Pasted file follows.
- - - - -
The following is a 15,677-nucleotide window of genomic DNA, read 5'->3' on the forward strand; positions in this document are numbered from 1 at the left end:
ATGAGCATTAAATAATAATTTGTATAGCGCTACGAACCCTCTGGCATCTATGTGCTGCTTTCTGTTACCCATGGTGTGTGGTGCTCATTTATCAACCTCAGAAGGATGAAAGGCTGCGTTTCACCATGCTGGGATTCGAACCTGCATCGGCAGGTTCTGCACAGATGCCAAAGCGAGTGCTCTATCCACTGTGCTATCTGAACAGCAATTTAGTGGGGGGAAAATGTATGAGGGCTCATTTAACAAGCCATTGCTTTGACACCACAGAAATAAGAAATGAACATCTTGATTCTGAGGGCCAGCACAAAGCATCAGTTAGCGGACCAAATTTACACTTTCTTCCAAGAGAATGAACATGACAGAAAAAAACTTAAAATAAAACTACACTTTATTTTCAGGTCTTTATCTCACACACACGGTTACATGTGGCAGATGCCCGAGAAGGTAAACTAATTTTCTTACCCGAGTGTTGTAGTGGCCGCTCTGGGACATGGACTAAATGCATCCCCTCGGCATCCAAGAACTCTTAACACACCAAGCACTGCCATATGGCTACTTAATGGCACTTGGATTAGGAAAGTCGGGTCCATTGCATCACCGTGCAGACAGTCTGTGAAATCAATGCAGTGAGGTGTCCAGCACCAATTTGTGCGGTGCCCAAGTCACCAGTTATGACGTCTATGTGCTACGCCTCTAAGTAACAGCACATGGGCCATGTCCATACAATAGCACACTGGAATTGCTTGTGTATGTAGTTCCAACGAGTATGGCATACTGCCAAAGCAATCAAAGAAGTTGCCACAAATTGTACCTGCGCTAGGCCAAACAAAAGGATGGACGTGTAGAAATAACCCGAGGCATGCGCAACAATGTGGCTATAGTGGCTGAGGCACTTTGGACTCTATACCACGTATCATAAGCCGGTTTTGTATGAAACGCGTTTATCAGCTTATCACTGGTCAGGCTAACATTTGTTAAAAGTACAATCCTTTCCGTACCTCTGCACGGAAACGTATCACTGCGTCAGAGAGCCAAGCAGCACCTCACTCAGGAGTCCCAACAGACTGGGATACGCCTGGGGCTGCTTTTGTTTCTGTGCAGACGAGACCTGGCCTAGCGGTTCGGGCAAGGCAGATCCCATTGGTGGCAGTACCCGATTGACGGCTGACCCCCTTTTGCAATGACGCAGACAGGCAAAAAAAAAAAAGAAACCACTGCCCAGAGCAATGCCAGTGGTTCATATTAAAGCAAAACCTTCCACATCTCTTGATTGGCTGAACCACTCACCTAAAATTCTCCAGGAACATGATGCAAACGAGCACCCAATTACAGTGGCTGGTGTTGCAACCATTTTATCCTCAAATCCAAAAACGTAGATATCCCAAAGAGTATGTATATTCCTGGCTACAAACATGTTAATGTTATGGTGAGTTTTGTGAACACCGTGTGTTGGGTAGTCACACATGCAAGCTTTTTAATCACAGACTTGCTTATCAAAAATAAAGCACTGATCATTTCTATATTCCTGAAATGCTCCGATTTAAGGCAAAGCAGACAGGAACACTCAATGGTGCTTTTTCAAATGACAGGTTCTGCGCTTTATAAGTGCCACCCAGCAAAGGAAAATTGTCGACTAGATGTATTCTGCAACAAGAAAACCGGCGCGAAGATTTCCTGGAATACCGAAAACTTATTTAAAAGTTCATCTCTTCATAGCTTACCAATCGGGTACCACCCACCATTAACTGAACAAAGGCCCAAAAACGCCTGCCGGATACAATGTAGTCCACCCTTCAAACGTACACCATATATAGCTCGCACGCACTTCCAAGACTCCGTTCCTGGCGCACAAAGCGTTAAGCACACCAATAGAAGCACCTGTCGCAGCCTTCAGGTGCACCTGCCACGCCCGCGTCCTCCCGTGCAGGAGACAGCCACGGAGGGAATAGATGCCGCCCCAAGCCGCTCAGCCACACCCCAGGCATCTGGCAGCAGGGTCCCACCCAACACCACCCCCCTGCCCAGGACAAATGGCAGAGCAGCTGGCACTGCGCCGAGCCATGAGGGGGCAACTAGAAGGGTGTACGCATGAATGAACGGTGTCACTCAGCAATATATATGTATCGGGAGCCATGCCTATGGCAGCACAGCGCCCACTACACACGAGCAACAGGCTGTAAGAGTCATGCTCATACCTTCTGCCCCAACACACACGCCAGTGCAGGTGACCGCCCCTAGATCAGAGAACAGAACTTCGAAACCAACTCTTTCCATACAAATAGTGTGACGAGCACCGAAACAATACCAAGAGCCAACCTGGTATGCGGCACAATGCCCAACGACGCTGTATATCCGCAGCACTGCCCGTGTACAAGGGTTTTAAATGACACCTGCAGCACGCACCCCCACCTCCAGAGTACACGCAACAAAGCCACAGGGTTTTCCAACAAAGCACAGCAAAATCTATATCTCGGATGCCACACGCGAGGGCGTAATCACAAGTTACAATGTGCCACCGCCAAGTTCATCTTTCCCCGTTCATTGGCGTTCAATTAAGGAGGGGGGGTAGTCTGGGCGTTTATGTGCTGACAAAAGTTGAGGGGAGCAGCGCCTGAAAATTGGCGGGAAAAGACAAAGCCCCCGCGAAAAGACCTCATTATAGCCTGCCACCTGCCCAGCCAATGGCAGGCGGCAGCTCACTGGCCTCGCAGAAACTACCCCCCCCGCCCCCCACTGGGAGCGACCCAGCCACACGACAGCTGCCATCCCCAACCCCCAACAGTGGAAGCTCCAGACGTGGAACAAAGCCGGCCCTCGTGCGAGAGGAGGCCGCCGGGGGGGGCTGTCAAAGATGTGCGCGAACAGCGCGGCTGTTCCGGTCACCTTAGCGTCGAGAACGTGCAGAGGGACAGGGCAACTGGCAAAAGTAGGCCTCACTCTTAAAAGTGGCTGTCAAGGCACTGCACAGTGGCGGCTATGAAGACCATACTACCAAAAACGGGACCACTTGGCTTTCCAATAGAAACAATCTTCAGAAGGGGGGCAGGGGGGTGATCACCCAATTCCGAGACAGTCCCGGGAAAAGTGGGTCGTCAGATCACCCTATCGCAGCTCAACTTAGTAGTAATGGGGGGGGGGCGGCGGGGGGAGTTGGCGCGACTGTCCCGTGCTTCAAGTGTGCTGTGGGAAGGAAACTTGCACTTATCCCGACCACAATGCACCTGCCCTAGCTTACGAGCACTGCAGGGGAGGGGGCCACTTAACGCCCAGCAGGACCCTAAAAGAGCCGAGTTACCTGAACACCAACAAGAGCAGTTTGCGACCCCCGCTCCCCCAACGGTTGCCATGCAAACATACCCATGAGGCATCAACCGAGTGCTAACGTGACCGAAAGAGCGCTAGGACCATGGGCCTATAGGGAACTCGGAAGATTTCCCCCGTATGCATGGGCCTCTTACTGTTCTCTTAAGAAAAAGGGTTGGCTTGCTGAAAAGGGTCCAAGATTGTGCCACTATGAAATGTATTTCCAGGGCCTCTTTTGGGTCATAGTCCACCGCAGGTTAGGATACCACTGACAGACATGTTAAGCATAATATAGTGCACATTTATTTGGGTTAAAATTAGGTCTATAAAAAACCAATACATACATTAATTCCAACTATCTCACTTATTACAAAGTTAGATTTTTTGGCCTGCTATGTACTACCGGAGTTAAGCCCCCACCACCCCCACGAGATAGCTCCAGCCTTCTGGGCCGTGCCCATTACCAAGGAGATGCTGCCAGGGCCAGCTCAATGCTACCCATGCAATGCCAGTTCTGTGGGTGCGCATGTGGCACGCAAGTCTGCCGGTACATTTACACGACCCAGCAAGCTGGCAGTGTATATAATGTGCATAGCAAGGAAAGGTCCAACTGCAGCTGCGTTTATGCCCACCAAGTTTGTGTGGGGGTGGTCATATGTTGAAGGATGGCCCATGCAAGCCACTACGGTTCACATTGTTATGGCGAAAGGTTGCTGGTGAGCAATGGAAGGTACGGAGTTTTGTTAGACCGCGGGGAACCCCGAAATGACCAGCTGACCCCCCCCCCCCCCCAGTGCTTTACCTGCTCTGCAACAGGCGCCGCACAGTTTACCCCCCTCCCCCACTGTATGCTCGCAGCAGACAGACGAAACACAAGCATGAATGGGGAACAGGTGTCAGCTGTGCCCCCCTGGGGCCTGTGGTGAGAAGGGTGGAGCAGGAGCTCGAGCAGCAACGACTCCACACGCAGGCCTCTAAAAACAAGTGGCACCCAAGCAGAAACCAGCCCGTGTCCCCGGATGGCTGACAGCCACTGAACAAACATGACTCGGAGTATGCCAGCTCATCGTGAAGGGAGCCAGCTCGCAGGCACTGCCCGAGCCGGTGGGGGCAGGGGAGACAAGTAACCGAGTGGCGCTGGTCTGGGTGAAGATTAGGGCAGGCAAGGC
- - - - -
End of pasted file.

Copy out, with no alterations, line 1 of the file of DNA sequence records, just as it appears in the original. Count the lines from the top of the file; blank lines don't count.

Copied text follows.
The following is a 15,677-nucleotide window of genomic DNA, read 5'->3' on the forward strand; positions in this document are numbered from 1 at the left end: